It was a sunny, dusty day in April. I've watched too many Vietnam movies. The way I remember it, I was in the back of a chopper, tall grass tussling in a propeller-propelled gale, smoke flares hotboxing the heavens, generations of rice farmers gathered round to watch their wounded white-skinned hero spirited away in the bowels of a strange metal bird, bleeding generously from head and torso, gritting his teeth (also basted with blood) in order to flash a dogged American smile and a thumbs up out the window as …

I leapt to my feet. A pain in my ass. I jumped up and clunked my arm against the wall. Fuck fuck fuck fuck fuck! I turned around and saw that my pants were down, and that there was a paramedic kneeled behind me with a syringe squirting clear liquid all over the ass of my chaps. 

"You could've asked first," I said. I stuck my ass out. They injected something into my left buttcheek.

Nothing happened. This was not morphine. My host mom climbed into the ambulance. She would not help matters much. The paramedics slid the side door shut behind them. The driver tossed his cigarette and pulled himself up behind the wheel. I steeled myself for my long-awaited Vietnam-era smile and thumbs up scene. The engine wouldn't start.

The engine wouldn't start for a good long while. Eventually, the driver gestured for Jgali's biggest and brawniest to gather behind the ambulance and give it a push towards town. I halfway expected us to get pushed all the way into town until the engine sputtered to life a click or two down the road. I winced a smile and flashed my dogged American thumbs up out the window. Nobody seemed to notice.

The nearest hospital was in Tsalenjikha: ten minutes by bus, twenty by ambulance. A pair of nurses ushered me into an office of sorts. I sat down. They asked me if I wanted anything and I didn't know the Georgian for "the strongest opiate Soviet Russia has to offer," so I said "water" instead. I drank glass after glass of water while the doctors copied the text of my passport by hand into a notebook. After a while, they pulled my pants down and injected me with more antibiotics. I couldn't be sure, but it seemed like my fingers were turning blue. The doctors finally turned their attention to my wrist, gave it a cursory glance, then left the room together. On their way out, I saw the one say something to the other and make a chopping gesture at her left elbow. The doors to the ER swung shut behind them.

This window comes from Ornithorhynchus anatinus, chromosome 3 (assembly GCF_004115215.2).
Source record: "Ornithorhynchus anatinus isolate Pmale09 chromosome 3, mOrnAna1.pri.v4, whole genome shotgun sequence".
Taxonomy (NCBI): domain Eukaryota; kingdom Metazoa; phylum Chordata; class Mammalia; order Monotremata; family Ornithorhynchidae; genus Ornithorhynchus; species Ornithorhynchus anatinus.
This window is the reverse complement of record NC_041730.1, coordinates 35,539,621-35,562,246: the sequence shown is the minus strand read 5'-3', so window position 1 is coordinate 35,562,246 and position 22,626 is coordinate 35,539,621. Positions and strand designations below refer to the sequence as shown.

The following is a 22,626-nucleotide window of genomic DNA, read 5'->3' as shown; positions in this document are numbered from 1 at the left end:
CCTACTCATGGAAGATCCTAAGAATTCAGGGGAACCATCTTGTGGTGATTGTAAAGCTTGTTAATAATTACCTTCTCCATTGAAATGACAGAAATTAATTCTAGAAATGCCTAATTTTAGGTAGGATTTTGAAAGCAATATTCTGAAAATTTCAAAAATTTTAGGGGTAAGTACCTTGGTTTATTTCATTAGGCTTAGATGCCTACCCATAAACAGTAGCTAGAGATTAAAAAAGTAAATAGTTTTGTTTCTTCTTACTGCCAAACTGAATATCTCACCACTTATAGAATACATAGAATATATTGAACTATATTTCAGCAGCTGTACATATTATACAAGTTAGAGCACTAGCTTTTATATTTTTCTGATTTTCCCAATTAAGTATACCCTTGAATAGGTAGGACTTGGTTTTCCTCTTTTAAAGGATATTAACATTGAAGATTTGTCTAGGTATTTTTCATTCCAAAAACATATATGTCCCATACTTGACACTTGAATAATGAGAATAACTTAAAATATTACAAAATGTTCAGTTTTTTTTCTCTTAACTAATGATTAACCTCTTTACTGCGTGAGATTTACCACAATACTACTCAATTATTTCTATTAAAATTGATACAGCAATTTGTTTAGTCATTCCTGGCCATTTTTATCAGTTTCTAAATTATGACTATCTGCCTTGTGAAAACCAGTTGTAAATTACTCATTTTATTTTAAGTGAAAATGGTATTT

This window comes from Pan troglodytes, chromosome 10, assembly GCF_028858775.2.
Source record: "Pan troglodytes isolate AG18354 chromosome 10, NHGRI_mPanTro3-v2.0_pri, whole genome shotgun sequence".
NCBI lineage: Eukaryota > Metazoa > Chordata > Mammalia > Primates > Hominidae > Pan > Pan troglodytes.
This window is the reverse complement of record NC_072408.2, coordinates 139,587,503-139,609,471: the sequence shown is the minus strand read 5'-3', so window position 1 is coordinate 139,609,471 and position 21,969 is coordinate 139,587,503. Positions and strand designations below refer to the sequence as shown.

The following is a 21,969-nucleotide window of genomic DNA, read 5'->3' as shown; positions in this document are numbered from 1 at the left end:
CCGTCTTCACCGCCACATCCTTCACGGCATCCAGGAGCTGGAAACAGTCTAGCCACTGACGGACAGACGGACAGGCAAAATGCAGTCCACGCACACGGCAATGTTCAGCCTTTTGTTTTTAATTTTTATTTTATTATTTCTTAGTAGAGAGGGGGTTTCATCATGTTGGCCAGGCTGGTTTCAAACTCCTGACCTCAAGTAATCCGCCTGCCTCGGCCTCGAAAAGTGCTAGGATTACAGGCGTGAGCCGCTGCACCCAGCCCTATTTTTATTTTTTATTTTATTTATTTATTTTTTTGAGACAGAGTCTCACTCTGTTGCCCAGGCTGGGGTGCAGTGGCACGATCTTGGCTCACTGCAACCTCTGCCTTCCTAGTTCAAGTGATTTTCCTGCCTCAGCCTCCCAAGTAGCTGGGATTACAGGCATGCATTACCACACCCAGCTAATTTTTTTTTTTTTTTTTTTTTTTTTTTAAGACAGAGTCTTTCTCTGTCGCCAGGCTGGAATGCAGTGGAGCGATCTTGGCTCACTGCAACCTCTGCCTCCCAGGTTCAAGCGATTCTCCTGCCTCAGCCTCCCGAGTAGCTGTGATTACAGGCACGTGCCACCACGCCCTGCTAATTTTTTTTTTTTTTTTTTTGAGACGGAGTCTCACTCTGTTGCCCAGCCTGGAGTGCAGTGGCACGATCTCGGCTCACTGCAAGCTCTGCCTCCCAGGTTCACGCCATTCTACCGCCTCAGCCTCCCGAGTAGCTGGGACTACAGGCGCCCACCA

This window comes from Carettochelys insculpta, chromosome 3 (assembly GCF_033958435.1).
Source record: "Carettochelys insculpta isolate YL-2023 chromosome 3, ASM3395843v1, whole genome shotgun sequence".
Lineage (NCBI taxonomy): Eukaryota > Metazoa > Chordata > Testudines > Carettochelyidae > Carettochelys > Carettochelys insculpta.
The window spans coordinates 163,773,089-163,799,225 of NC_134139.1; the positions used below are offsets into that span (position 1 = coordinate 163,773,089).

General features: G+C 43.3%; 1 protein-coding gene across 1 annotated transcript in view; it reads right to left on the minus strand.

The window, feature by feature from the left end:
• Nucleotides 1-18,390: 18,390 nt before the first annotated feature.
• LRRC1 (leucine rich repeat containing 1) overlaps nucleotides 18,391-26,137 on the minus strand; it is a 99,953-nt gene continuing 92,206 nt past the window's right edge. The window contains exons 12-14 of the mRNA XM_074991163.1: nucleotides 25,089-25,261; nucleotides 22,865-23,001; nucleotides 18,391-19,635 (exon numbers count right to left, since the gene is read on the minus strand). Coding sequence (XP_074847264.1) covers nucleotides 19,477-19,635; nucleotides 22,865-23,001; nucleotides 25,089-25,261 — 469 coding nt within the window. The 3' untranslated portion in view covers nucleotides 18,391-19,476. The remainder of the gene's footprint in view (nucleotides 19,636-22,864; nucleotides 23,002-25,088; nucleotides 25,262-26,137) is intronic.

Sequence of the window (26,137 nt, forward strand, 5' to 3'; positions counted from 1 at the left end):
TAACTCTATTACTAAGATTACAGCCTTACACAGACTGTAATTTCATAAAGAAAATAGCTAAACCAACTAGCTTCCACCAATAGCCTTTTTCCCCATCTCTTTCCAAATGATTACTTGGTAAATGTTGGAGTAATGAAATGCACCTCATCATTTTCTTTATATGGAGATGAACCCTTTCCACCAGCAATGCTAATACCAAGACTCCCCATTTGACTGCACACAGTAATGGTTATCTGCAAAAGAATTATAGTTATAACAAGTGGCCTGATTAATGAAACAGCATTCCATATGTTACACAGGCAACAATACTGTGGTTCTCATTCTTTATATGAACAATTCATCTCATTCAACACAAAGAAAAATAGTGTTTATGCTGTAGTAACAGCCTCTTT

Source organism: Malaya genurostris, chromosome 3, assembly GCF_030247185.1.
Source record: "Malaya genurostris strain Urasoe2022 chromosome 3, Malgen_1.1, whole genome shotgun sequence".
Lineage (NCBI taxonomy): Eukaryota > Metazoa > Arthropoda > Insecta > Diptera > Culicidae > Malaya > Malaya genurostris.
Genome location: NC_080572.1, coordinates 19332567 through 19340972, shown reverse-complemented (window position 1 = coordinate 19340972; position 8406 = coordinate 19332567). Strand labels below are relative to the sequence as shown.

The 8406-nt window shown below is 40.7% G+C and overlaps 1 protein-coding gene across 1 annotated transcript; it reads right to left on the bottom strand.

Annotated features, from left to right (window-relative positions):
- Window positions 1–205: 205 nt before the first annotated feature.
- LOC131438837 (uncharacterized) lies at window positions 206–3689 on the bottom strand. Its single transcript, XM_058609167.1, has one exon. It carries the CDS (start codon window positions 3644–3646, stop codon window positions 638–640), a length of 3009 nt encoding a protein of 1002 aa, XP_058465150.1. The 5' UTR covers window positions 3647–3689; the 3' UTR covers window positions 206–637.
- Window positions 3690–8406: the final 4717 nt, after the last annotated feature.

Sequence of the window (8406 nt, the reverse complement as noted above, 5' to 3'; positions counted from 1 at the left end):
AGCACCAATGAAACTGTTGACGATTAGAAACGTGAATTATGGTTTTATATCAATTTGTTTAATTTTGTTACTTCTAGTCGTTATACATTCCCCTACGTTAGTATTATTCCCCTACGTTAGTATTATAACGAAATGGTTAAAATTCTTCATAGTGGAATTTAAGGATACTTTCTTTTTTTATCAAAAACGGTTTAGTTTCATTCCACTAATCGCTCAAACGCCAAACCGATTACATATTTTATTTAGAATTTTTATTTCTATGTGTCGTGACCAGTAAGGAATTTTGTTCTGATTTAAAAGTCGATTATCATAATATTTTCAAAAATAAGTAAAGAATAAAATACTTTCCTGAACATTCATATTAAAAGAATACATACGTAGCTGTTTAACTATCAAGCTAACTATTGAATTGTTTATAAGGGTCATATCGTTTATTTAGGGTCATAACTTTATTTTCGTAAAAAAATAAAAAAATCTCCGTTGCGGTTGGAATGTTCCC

"I'd like to talk to my boss," I told my host mom.

"Yes, Kiti," she said, over the phone, "what ees problem?"
"I broke my wrist," I said. "I was playing soccer. Or football."
"You were drinking?"
"Then ees no problem. Health care cover this problem."
"Great. In the meantime," I said, "I want you to ask these people what exactly it is that they're about to do to me."

When the doctors returned ten minutes later, I was given to understand that they were probably not about to chop my arm off, but that their little hospital in Tsalenjikha was in no way equipped to treat an injury of such magnitude. They would give me a rentgen – an x-ray – and send me on down to Zugdidi. A load off their shoulders. A load off my mind. Zugdidi was a city of sorts. Zugdidi was developed, within reason. There was a kebab stand in Zugdidi, run by a real live Turkish dude. A whole street of shady 24-hour casinos managed by Armenian pimps. And where there are Armenian pimps, there are doctors.

A bald guy in a white lab coat – I could've sworn I'd seen him mopping the lobby earlier – came in some time later and told me to follow him. We were not headed for a lab or an office. He led me outside. We walked a couple blocks down a pothole-pocked gravel alleyway until we arrived at a slipshod old barn. He struggled with the padlock, knocked it open eventually. We went inside. He flipped on the lightbulb. A dirt floor covered in rat droppings. In the corner, an x-ray machine.